Supporting critical thinking through digital learning and teaching: A portfolio process

Jennifer Rowley, Jennifer Munday, Patsie Polly

Research output: Book chapter/Published conference paperConference paperpeer-review

Abstract

They are nothing new: portfolios have been around for many years and today the electronic portfolio is still proposed by many educators as a 'storage space' for artefacts. This paper presents evidence that ePortfolio is so much more as it is capable of being a digital learning space that assists in the development of critical thinking. Employers often note that new graduates have poor communication, critical thinking and problem solving skills. We explore reflexive approaches to building students' critical thinking skills through use of the visual image and by encouraging educators to explore their own self-efficacy as a learner. By creating evidence of an individual's professional or personal identity we demonstrate how a reflexive process to create a portfolio (as both a learning ad teaching tool) can support improvements in critical thinking to support learning (and teaching), student outcomes and benefit life long learning. Conference participants were asked to take a photograph of something literal, metaphorical or symbolic that represented a facet of themselves before exploring how that photograph is representative of their professional or personal 'self'. The process that followed demonstrated how students (the next generation of professionals) can be encouraged to reflect on the what, how, why and who of themselves. This element of the paper presentation provides a practical example of a critical thinking process associated with self-reflection and portfolio creation. Understanding how learner professional identity intersects with developing a learning portfolio, through the use of personal images, is valuable for those teaching with digital tools. Investigating the progressive ways portfolio processes and products can be used to develop a professional identity through encouraging students to reflect and connect themselves to multi faceted identities is the paper's main outcome. Assisting students to develop a "sense of self" by aiming to improve one's own critical thinking is how an ePortfolio can be effectively used to do more than just store work samples and resumes.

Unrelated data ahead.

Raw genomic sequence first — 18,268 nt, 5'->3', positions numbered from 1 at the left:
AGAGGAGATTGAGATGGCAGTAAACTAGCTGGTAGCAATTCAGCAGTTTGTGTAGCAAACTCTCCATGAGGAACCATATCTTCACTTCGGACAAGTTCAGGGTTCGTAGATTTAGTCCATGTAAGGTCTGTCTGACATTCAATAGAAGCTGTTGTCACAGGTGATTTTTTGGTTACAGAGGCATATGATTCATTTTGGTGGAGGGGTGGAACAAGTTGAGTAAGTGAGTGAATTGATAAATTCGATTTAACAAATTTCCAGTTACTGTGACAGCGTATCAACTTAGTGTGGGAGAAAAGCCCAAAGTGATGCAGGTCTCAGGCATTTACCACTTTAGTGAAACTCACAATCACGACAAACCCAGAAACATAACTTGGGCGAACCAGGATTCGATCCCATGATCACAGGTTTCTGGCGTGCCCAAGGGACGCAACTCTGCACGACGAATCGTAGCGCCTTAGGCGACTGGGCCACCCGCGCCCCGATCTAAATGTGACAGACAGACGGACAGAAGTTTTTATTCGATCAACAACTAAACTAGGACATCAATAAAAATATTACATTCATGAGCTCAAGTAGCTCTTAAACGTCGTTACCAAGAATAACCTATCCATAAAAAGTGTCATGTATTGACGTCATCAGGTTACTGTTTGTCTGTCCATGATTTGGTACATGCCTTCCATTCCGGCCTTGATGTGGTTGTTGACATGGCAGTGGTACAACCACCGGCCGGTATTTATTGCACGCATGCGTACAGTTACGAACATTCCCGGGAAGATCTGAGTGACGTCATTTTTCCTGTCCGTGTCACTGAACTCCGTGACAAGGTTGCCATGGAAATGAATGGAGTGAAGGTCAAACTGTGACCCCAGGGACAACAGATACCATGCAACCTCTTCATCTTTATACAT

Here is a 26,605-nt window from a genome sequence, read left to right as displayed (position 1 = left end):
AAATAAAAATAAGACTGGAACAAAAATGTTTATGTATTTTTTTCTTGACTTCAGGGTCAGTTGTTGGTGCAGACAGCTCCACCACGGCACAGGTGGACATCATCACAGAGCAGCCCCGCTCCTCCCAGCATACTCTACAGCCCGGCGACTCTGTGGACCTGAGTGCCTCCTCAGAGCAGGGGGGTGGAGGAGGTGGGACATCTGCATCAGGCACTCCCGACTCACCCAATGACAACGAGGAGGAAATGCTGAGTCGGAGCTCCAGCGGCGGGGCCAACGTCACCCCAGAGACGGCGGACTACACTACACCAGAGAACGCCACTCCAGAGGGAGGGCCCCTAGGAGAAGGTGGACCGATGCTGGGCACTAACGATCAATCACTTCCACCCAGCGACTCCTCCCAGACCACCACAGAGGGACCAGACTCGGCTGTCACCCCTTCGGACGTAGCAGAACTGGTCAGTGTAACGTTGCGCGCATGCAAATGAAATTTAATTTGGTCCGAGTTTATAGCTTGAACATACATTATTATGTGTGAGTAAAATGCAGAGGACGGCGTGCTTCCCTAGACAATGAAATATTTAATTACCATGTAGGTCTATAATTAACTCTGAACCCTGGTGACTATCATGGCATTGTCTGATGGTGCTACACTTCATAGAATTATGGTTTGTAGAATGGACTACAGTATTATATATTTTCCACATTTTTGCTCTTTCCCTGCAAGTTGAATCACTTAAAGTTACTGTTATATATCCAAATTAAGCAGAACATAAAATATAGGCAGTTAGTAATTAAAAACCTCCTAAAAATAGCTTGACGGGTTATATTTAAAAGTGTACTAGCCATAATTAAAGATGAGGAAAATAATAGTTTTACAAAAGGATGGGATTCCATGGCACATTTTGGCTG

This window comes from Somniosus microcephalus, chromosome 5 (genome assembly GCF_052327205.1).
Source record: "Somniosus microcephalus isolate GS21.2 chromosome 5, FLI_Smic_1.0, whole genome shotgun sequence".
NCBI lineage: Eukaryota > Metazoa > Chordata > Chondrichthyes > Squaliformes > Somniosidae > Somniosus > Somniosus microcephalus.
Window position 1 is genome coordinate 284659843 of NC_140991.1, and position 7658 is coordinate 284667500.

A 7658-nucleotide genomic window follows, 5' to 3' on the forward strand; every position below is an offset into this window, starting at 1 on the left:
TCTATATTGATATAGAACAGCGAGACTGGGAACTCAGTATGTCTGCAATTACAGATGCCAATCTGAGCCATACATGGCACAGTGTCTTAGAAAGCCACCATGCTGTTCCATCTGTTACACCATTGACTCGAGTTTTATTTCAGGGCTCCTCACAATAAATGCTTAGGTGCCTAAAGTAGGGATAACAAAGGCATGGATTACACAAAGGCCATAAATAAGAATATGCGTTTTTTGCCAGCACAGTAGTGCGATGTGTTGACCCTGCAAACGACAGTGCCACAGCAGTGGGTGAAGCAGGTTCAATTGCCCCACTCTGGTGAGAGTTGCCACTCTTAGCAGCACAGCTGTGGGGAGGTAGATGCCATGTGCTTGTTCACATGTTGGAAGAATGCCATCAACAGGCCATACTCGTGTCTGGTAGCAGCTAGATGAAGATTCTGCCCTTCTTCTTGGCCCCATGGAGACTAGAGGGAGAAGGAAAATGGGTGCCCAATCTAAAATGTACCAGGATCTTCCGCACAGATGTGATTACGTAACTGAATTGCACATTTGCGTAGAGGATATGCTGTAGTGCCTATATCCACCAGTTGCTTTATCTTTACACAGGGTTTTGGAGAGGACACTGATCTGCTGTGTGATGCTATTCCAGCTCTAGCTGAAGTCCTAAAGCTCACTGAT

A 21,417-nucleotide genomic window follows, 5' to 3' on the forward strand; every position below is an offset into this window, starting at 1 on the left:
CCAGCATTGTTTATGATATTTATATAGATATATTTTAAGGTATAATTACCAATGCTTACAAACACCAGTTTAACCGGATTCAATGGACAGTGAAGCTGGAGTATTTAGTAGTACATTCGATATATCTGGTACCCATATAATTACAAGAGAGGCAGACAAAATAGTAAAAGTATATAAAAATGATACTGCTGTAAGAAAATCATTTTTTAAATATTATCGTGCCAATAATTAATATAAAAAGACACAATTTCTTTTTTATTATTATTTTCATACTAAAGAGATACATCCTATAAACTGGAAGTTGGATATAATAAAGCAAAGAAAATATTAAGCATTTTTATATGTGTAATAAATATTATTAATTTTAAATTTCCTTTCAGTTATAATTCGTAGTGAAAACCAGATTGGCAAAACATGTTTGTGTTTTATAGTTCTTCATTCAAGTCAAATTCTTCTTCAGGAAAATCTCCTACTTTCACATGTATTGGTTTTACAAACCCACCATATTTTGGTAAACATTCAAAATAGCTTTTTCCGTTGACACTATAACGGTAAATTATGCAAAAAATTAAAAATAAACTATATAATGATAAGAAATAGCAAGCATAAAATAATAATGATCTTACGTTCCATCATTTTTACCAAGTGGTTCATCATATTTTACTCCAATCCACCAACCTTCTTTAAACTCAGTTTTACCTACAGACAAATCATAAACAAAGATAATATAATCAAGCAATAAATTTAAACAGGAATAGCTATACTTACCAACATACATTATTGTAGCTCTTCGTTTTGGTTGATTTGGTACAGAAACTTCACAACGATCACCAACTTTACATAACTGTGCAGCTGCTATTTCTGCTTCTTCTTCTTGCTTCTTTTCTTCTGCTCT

Original languageEnglish
Title of host publicationProceedings of the 16th European Conference on e-Learning (ECEL 2017)
EditorsAnabela Mesquita , Paula Peres
Place of PublicationUnited States
PublisherAcademic Conferences Limited
Pages461-465
Number of pages5
ISBN (Electronic)9781911218593
ISBN (Print)9781510850972
Publication statusPublished - 2017
Event16th European Conference on e-Learning: ECEL 2017 - Porto Accounting and Business School, Porto, Portugal
Duration: 26 Oct 201727 Oct 2017
https://web.archive.org/web/20170502182100/https://www.academic-conferences.org/conferences/ecel/ (Conference website)

Conference

Conference16th European Conference on e-Learning
Country/TerritoryPortugal
CityPorto
Period26/10/1727/10/17
OtherThe European Conference on e-Learning was established 15 years ago. It has been held in France, Portugal, England, The Netherlands, Greece, Denmark to mention only a few of the countries who have hosted it. ECEL is generally attended by participants from more than 40 countries and attracts an interesting combination of academic scholars, practitioners and individuals who are engaged in various aspects of e-Learning.
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